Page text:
Menendez Concerns on Iran Deal Include IAEA Committee Dismissal, Sanctions Snapback Options

Menendez Concerns on Iran Deal Include IAEA Committee Dismissal, Sanctions Snapback Options

In Two Days of Hearings, Menendez Expresses Dissatisfaction at IAEA Reply to Committee Chair & Sanctions Language in Iran Letter to UN

WASHINGTON, DC – At two Senate Foreign Relations Committee hearings on the Joint Comprehensive Plan of Action, U.S. Senator Bob Menendez (D-NJ) brought up concerns that the International Atomic Energy Agency (IAEA) refused to appear before the Committee members and that the sanctions snapback options were ruled out by Iran in a letter to the U.N.

At today’s hearing, Menendez referred to a request from Committee Chair Bob Corker to the IAEA to appear before the Committee. Menendez said he is “deeply disappointed” the IAEA declined to meet with the Senators in any setting – public, private or classified – and that the decision puts American safety on the line.

July 30, 2015: Q&A
IAEA & Iran Letter to UN

At Wednesday's hearing, the Senator read from a July 20th letter from Iran to the U.N., citing section six that states:

“It is understood that reintroduction or reimposition, including through extension, of the sanctions and restrictive measures will constitute significant non-performance which would relieve Iran from its commitments in part or in whole... The JCPOA requires an effective end to all discriminatory compliance measures and procedures as well as public statements inconsistent with the intent of the agreement.”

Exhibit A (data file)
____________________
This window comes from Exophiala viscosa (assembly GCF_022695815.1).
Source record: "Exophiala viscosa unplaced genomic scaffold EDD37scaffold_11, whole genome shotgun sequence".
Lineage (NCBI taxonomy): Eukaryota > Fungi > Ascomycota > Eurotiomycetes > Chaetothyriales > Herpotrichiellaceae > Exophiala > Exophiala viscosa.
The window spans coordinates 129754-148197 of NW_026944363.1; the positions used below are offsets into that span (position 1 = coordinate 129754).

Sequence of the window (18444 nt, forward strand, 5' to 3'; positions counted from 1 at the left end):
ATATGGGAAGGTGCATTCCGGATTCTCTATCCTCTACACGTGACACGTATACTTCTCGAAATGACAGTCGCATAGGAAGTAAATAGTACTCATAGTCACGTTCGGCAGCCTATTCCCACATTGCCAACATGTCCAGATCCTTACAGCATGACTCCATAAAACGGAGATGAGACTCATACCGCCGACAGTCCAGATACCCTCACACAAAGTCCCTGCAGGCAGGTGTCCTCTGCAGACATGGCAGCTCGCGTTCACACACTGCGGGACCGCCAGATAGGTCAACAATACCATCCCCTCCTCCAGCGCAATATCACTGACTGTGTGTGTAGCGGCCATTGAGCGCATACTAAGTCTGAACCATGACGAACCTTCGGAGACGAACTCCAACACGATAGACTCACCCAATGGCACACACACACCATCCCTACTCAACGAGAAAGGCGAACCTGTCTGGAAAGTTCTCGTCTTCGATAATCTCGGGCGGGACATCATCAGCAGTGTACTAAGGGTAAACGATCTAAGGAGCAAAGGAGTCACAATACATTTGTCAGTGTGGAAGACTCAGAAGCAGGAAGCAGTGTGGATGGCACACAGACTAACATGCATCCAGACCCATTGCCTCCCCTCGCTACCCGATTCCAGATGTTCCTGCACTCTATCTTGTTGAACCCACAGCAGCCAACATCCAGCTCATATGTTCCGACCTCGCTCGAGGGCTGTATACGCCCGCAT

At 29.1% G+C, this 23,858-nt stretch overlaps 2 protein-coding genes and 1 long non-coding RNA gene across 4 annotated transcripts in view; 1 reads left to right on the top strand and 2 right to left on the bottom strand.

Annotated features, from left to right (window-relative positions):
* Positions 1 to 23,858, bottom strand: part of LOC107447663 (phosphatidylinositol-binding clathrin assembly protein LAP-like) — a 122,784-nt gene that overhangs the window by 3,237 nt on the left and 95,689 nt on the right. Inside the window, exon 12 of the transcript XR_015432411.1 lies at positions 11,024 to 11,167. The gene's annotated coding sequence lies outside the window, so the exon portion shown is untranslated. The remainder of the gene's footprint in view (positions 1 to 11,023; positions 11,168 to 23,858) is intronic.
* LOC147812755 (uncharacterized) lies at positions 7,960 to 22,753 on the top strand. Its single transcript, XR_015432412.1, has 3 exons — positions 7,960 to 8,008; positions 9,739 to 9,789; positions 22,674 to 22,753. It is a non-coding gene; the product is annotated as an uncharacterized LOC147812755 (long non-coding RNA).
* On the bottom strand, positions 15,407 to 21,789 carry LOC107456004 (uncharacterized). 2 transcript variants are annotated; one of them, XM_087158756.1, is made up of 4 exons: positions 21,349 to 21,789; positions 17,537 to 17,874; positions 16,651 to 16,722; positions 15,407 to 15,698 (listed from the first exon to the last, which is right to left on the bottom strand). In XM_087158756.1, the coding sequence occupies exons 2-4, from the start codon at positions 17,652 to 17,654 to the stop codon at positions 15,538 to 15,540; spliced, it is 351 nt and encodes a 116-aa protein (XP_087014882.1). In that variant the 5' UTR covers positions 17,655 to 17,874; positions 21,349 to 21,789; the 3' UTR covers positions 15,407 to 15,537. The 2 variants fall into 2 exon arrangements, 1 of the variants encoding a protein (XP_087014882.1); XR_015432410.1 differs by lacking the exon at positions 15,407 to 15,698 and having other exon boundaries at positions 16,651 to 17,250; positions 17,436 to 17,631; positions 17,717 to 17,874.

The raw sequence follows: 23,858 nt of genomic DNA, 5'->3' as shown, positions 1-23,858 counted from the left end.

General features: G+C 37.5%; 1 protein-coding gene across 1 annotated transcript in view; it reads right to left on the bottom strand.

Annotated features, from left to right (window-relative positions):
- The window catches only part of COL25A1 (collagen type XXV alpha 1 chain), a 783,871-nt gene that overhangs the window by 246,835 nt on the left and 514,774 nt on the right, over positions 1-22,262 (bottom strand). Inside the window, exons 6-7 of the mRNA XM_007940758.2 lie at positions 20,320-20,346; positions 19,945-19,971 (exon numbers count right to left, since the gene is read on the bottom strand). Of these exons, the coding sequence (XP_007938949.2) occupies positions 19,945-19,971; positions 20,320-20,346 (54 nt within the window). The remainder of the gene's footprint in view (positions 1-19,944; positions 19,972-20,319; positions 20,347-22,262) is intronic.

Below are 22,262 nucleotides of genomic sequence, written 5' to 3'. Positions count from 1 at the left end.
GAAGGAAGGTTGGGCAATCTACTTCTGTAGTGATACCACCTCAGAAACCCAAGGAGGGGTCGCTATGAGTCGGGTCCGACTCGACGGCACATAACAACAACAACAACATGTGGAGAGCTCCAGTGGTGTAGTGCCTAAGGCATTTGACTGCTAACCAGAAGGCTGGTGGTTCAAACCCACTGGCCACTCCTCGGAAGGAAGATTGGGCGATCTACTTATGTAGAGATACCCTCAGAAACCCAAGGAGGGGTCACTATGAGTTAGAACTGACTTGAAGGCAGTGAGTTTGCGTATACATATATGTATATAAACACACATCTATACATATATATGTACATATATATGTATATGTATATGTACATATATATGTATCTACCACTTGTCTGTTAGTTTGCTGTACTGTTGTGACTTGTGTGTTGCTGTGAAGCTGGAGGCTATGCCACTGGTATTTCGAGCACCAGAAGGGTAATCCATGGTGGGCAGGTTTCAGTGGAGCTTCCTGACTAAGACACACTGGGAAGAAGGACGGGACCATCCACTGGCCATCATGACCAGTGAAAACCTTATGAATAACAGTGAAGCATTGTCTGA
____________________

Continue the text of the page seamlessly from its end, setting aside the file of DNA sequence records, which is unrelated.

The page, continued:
Menendez summarized: “The Iranians are saying if you just simply reauthorize [the sanctions] — with all the waiver options that the President has — [Iran] will consider it a violation."

Menendez said the letter indicates that Iran agreed to the deal with terms dictating that sanctions will go away completely and unequivocally. Additionally, Menendez said his reading of the letter implies that if Congress were to set up new sanctions – or reauthorize the sanctions regime in place – Iran would be free from all commitments under the JCPOA. 

Nicholas Burns – a former undersecretary of state in the Bush administration who largely supports the Iran deal – responded to Menendez saying: "I would hope that the Administration would challenge that letter, and I don't think we would have to abide by it.”

Menendez conducted two rounds of questions at the hearing; videos of both interactions can be found below.

July 29, 2015: Q&A 1

July 29, 2015: Q&A 2